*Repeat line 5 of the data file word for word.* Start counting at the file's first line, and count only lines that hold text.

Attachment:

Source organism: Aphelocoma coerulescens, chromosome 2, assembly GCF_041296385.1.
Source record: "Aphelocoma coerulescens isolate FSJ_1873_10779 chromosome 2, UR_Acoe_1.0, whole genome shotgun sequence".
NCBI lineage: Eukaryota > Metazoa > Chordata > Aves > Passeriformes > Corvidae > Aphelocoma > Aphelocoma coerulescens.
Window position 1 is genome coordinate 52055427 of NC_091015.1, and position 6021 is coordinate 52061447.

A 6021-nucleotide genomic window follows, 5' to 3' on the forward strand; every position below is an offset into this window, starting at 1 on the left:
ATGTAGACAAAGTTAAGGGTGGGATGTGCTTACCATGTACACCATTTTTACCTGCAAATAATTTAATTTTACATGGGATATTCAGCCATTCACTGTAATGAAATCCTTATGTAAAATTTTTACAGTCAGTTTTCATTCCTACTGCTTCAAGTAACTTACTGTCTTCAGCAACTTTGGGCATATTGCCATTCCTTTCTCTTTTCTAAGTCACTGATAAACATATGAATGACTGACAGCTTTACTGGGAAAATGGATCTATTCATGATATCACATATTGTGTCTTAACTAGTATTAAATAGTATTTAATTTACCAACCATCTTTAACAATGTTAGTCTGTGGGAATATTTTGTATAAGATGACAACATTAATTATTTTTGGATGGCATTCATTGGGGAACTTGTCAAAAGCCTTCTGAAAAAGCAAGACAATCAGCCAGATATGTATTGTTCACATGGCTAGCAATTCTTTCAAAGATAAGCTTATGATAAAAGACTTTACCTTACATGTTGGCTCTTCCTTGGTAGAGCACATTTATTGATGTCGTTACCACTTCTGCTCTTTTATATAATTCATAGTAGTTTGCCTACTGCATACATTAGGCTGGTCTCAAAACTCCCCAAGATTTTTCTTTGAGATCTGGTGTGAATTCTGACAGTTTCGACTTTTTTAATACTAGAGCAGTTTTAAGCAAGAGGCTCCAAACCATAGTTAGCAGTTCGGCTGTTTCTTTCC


A 6021-nucleotide genomic window follows, 5' to 3' on the forward strand; every position below is an offset into this window, starting at 1 on the left: